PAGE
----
Seneca Indian Ely S. Parker was born Hasanoanda, which means “Leading Name,” in 1828 as his parents William and Elizabeth Parker attempted to return home in their buckboard to the Tonawanda Reservation, in Indian Falls, New York. His father was a Seneca chief, a veteran of the War of 1812, a Baptist minister, and a local miller; his mother a descendent of an Iroquois prophet.
Ely’s life had been foretold to his parents, in a prophecy describing a distinguished warrior and peacemaker from their tribe.
At age 14, Ely first attended Yates Academy, and after two years transferred to the elite Cayuga Academy, where he learned self-confidence by stoically enduring racial hostility. Later, the Seneca gave him a new name, as he reached manhood: Donehogawa (“Keeper of the Western Door of the Iroquois Loghouse”). In 1851, he became great sachem of the Six Tribes–the head chief.
Despite the respect he earned from his tribe, Harvard University denied admission because he was an Indian; the New York Bar would not consider his application to practice law, saying he was not a citizen. He turned to engineering, earning a degree from Rensselaer Polytechnic Institute, and in 1857, met lifelong friend Ulysses S. Grant in Galena, Illinois, while working on two government projects.
Parker, who was told he could not fight for the Union because he was an Indian, turned to his friend Gen. Grant for help in May 1863, and Grant had him commissioned as a captain. Parker served in the Vicksburg campaign as an engineer, and later was attached to Grant’s command reaching the rank of lieutenant colonel before being brevetted as a brigadier general in the U.S. Volunteers on April 9, 1865.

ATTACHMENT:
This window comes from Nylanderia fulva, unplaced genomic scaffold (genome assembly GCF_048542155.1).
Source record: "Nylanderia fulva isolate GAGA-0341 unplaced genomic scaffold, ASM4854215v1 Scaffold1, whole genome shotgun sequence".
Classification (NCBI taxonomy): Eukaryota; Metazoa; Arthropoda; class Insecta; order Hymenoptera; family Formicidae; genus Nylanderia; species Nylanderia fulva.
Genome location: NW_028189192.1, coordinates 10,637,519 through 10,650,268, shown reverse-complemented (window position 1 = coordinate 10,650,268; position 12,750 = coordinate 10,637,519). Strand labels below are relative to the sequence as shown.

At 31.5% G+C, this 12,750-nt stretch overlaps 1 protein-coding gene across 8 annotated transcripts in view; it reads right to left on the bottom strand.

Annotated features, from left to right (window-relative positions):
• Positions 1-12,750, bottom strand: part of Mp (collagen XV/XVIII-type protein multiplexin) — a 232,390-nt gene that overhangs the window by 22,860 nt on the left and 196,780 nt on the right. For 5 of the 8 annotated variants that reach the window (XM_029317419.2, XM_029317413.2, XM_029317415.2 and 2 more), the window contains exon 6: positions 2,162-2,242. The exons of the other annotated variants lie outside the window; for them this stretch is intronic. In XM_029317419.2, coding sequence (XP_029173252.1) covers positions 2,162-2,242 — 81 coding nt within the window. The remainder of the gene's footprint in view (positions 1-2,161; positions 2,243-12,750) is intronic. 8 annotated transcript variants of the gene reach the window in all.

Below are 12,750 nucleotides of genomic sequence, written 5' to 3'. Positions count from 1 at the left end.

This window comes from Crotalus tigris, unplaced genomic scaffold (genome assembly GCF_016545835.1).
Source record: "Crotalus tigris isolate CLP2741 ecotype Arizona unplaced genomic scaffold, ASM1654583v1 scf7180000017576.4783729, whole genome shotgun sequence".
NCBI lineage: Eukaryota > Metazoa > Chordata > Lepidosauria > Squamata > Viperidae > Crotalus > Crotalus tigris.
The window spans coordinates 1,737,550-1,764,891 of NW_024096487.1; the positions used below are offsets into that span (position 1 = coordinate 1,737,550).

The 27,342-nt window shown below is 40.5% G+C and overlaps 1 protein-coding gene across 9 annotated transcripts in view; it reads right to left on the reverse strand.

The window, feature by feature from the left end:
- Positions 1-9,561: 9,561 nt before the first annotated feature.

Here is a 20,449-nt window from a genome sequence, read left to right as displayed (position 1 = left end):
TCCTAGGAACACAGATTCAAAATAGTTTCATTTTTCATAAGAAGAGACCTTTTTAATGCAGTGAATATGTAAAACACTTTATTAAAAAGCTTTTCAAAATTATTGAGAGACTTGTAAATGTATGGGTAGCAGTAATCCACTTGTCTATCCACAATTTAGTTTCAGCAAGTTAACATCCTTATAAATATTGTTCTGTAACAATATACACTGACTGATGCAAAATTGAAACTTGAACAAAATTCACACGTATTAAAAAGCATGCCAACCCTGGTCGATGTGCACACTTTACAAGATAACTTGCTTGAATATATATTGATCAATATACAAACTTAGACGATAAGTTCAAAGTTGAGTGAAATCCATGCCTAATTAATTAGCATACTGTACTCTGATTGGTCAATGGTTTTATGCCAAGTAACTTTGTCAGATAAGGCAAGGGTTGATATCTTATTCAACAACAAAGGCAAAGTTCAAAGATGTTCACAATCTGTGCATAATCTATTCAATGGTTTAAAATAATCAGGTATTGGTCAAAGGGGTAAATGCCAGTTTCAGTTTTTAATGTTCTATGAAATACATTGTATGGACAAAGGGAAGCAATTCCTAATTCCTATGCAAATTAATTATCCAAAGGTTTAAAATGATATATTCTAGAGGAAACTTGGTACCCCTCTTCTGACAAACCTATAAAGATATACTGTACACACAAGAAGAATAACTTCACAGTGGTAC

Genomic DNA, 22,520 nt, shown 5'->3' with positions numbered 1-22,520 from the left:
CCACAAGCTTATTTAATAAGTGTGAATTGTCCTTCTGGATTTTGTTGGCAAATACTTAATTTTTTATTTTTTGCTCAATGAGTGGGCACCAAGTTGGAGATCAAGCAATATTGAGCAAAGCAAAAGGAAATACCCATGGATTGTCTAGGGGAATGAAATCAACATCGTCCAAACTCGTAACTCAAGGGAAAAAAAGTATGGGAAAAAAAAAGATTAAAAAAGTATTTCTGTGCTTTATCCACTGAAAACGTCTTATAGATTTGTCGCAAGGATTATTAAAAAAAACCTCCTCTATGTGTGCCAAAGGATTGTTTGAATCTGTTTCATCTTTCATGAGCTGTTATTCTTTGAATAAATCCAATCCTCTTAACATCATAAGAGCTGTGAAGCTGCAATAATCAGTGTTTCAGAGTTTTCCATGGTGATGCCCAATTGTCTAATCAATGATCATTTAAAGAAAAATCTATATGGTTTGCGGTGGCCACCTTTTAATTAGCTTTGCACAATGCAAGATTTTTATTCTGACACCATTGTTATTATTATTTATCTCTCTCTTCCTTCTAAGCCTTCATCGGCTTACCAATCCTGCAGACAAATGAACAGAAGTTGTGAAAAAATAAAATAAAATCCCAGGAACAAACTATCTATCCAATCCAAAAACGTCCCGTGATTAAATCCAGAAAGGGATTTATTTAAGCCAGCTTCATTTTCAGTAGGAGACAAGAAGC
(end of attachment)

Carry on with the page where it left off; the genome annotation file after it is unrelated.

As Grant’s adjutant, he wrote out the final articles of Confederate surrender in April 1865 at Appomattox. He later reported that General Robert E. Lee mistakenly believed that Parker was a black man and was surprised to see him serving in a prominent role. After learning his background, Lee said he was glad to see “one real American” there, to which Parker replied, “We are all Americans.”
After the war, Parker continued to serve on Grant’s staff. In 1869, President Grant appointed his friend the first American Indian to serve as commissioner of the Bureau of Indian Affairs. His two years as leader of the BIA was fraught with controversy and scandal as he attempted to enforce Grant’s peace policy in the West.
Parker, who never found success in business after the Wall Street crash of 1873, slowly sank into abject poverty and died on August 31, 1895. He was first buried near his home in Fairfield, Connecticut, but two years later, his remains were reinterred with those of tribal ancestors at Forest Lawn in Buffalo, New York.
Tom Augherton is an Arizona-based freelance writer. Do you know about an unsung character of the Old West whose story we should share here? Send the details to email@example.com, and be sure to include high-resolution historical photos